There’s probably a VR app for that

Iowa companies are going spatial with AR/VR technologies

An eastern Iowa company uses virtual reality to show its clients 3D plant layouts to illustrate how its equipment will fit into their factory and improve workflows. 

Another Iowa company uses a mobile virtual reality application to guide its customers through interactive troubleshooting sessions with equipment, reducing the need for technicians to make hundreds of service calls for product recalls or easy fixes. 

Other Iowa manufacturers are using virtual reality rooms to teach technicians how to more efficiently spray-paint parts, in some cases reducing job completion times by hours. 

These are just some of the ways that Iowa manufacturers are adopting virtual reality applications, say leaders of some of the most plugged-in companies in the state that provide and use the latest technologies. 

The use of augmented reality and virtual reality (AR/VR) by Iowa companies is more prevalent than most Iowans may realize, says James Gruening, co-founder of Marshalltown-based Mechdyne Corp. The multifaceted technology company has developed software tools for increasingly immersive AR/VR technologies for the past 25 years. 

“If you think of any large manufacturer in the state, they’re utilizing this technology in one way or another,” Gruening said. “And I would say a large percentage of them are working with Mechdyne.” 

Mechdyne’s original niche was conducting mechanical dynamics studies for reconstructing automobile accidents, and later moved into developing driving simulation applications. “Interestingly enough, [virtual reality] is probably our oldest division because we’ve been doing it since we started Mechdyne in 1996,” Gruening said.  

More people than ever have heard about AR/VR technology, and more applications are within the reach of small to medium-sized businesses as the cost of entry continues to drop, he said. 

John Crook, production manager of Mechdyne’s manufacturing business unit,  looks over a telescoping frame for an LED display that the company has designed and built before it’s shipped and assembled for a client. Photo by Duane Tinkey

“I would say in the last few years, it’s become more mainstream to where the population knows what it is and is more aware of it,” Gruening said. “I think some of the hardware and some of the applications have become more commoditized. … We’re seeing many, many more applications as people become more aware of it.”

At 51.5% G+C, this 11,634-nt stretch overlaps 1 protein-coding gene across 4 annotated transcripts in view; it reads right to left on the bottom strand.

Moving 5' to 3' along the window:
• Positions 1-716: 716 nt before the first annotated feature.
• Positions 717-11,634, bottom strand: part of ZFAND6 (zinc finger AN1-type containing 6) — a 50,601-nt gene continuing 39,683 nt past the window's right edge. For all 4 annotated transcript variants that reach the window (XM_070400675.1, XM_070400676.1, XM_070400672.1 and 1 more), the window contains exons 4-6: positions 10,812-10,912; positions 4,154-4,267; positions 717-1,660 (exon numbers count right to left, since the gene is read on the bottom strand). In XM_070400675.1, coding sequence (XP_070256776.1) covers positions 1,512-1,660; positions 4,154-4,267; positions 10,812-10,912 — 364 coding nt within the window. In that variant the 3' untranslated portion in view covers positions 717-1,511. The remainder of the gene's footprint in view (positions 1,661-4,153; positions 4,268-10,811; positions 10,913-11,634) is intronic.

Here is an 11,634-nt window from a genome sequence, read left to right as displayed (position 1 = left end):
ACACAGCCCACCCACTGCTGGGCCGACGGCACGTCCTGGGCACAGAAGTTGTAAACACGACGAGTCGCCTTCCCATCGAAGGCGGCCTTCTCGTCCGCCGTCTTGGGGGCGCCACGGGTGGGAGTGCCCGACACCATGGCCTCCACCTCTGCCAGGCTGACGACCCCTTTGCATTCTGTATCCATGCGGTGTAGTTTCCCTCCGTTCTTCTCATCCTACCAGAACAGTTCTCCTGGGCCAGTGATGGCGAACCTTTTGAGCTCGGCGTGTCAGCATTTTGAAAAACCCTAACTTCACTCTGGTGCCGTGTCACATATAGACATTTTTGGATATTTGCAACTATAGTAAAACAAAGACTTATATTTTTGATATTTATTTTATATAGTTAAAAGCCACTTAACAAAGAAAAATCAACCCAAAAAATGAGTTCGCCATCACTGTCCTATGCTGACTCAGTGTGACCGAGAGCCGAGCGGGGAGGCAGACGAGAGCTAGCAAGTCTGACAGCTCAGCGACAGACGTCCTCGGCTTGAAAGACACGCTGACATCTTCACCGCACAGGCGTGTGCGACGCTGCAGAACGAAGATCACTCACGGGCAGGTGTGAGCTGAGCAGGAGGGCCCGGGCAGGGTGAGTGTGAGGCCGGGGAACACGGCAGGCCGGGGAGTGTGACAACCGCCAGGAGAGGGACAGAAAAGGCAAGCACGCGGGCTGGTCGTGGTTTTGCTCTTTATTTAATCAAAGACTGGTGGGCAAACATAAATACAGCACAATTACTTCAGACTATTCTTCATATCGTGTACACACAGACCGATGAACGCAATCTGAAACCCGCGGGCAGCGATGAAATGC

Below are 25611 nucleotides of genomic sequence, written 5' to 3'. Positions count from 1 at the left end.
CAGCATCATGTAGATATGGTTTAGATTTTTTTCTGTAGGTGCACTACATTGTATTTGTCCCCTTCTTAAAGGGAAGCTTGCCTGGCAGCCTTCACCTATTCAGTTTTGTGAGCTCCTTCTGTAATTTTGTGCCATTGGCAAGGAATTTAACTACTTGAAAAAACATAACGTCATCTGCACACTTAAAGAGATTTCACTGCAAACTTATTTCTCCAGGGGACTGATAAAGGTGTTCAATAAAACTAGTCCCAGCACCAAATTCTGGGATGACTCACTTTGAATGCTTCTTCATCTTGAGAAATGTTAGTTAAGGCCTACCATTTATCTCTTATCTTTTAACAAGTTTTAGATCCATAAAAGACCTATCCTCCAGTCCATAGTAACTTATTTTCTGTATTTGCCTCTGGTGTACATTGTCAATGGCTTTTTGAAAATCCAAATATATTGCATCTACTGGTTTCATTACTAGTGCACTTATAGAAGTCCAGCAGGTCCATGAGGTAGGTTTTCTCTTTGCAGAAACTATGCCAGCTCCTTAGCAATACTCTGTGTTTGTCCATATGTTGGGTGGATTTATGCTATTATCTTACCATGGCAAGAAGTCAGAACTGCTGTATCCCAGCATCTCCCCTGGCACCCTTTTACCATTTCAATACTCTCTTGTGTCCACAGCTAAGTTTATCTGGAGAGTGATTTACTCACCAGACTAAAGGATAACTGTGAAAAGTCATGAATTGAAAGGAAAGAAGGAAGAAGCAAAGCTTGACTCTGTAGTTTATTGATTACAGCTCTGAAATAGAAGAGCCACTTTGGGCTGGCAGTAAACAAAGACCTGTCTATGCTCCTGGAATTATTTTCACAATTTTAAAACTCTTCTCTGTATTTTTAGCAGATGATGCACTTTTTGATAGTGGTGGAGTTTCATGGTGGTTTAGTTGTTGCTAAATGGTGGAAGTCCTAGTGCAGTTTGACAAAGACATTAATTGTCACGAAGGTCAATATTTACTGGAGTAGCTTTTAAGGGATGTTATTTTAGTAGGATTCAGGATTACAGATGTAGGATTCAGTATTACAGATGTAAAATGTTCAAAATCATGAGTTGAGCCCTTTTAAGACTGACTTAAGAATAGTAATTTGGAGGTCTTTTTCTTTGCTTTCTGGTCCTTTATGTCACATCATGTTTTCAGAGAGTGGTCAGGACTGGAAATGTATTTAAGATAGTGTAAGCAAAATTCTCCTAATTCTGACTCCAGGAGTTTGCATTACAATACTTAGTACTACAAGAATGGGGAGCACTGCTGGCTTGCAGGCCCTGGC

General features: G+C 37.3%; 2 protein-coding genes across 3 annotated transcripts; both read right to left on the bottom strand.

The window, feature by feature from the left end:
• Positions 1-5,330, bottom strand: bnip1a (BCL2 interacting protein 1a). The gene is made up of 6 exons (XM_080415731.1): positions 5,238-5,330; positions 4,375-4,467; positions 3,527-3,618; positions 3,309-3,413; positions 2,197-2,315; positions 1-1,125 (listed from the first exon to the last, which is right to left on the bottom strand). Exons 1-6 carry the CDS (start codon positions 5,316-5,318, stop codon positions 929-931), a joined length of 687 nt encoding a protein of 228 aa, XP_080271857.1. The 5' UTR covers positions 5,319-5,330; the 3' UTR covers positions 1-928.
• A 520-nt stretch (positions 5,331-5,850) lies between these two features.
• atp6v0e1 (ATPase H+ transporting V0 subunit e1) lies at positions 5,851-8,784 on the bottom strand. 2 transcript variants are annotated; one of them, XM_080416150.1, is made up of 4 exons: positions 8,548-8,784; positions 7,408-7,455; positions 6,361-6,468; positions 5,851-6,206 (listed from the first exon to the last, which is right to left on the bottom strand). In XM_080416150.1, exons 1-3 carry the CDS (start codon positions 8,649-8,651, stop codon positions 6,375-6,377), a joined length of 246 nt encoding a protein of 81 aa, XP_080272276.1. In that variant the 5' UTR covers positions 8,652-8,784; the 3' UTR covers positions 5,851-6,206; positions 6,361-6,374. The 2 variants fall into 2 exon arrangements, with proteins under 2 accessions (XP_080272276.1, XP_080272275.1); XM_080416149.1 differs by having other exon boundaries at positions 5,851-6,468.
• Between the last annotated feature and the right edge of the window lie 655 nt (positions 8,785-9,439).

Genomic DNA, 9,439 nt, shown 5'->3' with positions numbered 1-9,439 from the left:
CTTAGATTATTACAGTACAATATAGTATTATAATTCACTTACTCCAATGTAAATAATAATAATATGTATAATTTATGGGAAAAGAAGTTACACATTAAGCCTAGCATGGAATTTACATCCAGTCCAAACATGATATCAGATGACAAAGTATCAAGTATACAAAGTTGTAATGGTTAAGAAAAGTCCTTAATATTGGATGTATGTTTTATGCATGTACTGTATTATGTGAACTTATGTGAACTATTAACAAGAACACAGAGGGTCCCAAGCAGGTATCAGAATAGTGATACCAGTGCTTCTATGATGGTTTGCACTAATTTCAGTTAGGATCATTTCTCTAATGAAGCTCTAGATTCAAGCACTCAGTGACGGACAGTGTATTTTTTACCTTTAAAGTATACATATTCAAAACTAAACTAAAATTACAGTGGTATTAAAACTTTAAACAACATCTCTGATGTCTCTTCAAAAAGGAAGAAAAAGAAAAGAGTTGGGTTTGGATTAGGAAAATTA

Training applications of AR/VR — both in-house and to educate clients — have become an important resource for Iowa companies, particularly in the manufacturing industry. 

Vermeer Corp., a global equipment manufacturer based in Pella, uses AR/VR to provide virtual simulator training to contractors who purchase the company’s horizontal drilling equipment. Successful directional drilling for burying fiber optics or similar operations takes a minimum of a half-million dollars’ worth of equipment and multiple operators, said Dan Vroom, senior industrial training manager with Vermeer. 

“So the ability to take that [training] in-house, whether it’s raining or snowing or whatever the season is outside, and to be able to get that training done repetitively, safely and at a remote location like our industrial dealer locations was a big leverage for us,” he said. 

Vermeer began its AR/VR journey about four years ago by looking at some specific potential uses on the manufacturing floor and within the company’s sales and marketing areas, said Allen Callender, the company’s strategic project manager. 

“We figured that this technology can be a really good opportunity for us to bridge that gap of visual learners versus hands-on activities that we’re doing out on the shop floor,” Callender said. 

“And as we started doing this deep dive into that technology, we’re doing [return on investment] calculations on each one of the applications.” 

The company has found that the ROI in using AR/VR on its shop floor is not yet strong enough to support adopting applications there, while the training applications did make sense. “You have to have a really good database structure to support AR/VR visualization,” Callender said. “We’re able to make a really big impact on the training side and have really high levels of ROI in training our customers on how to utilize their machinery in an effective manner.” 

Callender said that as AR/VR technology continues to advance, he anticipates more applications will be adopted on the factory floor as well. “It’s about getting that back end [data structure] into a really solid spot so that we can leverage that technology moving forward,” he said. “That’s where we’re really focusing a lot of our efforts.” 

Jake Behrens, an industrial specialist with the Center for Industrial Research and Services at Iowa State University, works with companies across the state to assist them in weighing the cost-benefit equation of AR/VR investments. In the current economic environment, he’s seeing more hesitation on the part of small to medium-sized manufacturers.